No matter how intense, the heat of summer yields to the moderating breezes of its successor season. Brutal governments that scourge their own inevitably face movements that hold out the promise of liberation and peace. The passage of 40 years, time enough to span three generations, tests the ability of the suffering people of Iran to endure the inhumanity of their radical Islamic regime.

Sen. Mitt Romney, R-Utah, waits to participate in a mock swearing-in ceremony in the Old Senate Chamber on Capitol Hill in Washington, Thursday, Jan. 3, 2019, as the 116th Congress begins. (AP Photo/Andrew Harnik) ** FILE **

Romney for president, or something

Mitt Romney is nothing if not flexible, and he usually bends a little to the left. He has been in the public eye for decades, but he has served only four years in an elective office, as governor of Massachusetts. He has now been the junior senator from Utah for a day. His dearth of time in office hasn't been for lack of trying. He ran for the U.S. Senate from Massachusetts in 1994, governor of Massachusetts in 2002, president in 2008, president again in 2012, and finally for the Senate in Utah. Mr. Romney has either a profound determination to serve his country, or an ardent craving for the spotlight. Maybe it's a little of both.

In this April 4, 2018 photo, a U.S-backed Syrian Manbij Military Council soldier, left, speaks with a U.S. soldier, at a U.S. position near the tense front line with Turkish-backed fighters, in Manbij town, north Syria. President Donald Trump's decision to withdraw troops from Syria has rattled Washington's Kurdish allies, who are its most reliable partner in Syria and among the most effective ground forces battling the Islamic State group. Kurds in northern Syria said commanders and fighters met into the night, discussing their response to the surprise announcement Wednesday, Dec. 20, 2018. (AP Photo/Hussein Malla)

A lesson learned (maybe)

With American troops and military installations spread on all continents, the importance of a mere 2,000 troops in Syria would seem Lilliputian. But from world media over the past few days, you might think it's as crucial as the withdrawal from Saigon in the previous century.

Sen. Elizabeth Warren, D-Mass., a key member of the Banking Committee, expresses her opposition to a move in the Senate to pass legislation that would roll back some of the safeguards Congress put into place after a financial crisis rocked the nation's economy ten years ago, during a news conference at the Capitol in Washington, Tuesday, March 6, 2018. Warren, who ran for office in the aftermath of the great recession in 2008, serves as ranking member of the Subcommittee on Financial Institutions and Consumer Protection. (AP Photo/J. Scott Applewhite)

Pocahontas in pursuit of the White House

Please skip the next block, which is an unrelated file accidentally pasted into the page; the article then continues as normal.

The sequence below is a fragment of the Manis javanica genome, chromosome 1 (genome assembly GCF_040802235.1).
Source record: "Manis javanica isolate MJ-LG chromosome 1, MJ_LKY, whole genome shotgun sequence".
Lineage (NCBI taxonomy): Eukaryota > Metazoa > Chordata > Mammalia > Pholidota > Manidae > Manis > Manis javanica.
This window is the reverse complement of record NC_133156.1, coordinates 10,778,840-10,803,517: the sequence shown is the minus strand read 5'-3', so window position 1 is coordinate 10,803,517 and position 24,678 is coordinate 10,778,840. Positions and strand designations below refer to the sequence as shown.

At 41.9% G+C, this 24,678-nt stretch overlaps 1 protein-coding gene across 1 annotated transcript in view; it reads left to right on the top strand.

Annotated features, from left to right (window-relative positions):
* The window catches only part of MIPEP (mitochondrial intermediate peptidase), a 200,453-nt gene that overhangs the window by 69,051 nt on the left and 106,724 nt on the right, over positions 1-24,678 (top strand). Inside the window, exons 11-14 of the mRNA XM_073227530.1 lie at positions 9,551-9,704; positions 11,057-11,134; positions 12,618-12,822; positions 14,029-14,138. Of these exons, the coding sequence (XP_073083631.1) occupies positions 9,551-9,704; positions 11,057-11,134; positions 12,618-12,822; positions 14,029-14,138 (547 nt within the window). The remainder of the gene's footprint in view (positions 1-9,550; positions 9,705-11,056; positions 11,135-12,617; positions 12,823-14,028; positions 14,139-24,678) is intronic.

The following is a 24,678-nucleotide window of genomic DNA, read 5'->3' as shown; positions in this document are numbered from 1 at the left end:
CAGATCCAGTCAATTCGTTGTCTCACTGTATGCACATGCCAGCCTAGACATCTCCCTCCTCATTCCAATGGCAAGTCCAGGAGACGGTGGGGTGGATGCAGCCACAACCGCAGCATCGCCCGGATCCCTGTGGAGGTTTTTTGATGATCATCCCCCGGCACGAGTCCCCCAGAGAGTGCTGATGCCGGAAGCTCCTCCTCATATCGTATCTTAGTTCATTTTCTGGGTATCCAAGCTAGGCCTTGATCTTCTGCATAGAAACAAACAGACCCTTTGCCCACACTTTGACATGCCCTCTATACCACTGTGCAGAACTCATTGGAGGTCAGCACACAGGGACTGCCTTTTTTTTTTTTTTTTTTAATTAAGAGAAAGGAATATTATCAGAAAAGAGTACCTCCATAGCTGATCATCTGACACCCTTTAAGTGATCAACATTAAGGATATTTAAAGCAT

The Iowa caucuses, Round One in the quadrennial exercise leading to the election of a president, are still a year away, but Sen. Elizabeth Warren of Massachusetts delivered a fix this week for Democrats who can't wait to get started on the considerable task of deposing Donald Trump.

Fireworks explode over the Arc de Triomphe during the New Year's Day celebrations on the Champs Elysees, in Paris, Tuesday, Jan. 1, 2019. (AP Photo/Kamil Zihnioglu)

Fresh starts and blank slates

What a way to finish. Like a marathoner whose spent legs go wobbly a hundred yards shy of the tape, the nation seemed about to fall on its face during the waning days of the old year, as if barely able to straggle to the starting line of the new one. Before assuming that past performance is indicative of what's to come, however, it's instructive to remember that night follows day, the moon waxes and wanes, and the future, unlike the past, is not written in stone. It's a blank slate on which an industrious people record their work.

A 3D Christmas show displayed outside of a build in New Taipei City, Taiwan, Saturday, Dec. 22, 2018. (AP Photo/Chiang Ying-ying)

Trading in dollars, politics and irony

The more China tries to minimize the success of Taiwan which is officially the Republic of China — the more important Taiwan becomes in the international order. It is, says one diplomat, "one of the greater ironies of our time."

The U.S. Capitol Building Dome is seen before the sun rises in Washington, Tuesday, Dec. 18, 2018. (AP Photo/Carolyn Kaster)

The polarization express

Washington has always been a mixture of principle and power, but seldom has the concoction been so explosive. As tumultuous as the past two years have been with Republicans lodged at both ends of Pennsylvania Avenue, the next two with resurgent Democrats commanding the House of Representatives promise to be far coarser. Anticipating the coming clash, Americans are bracing for impact.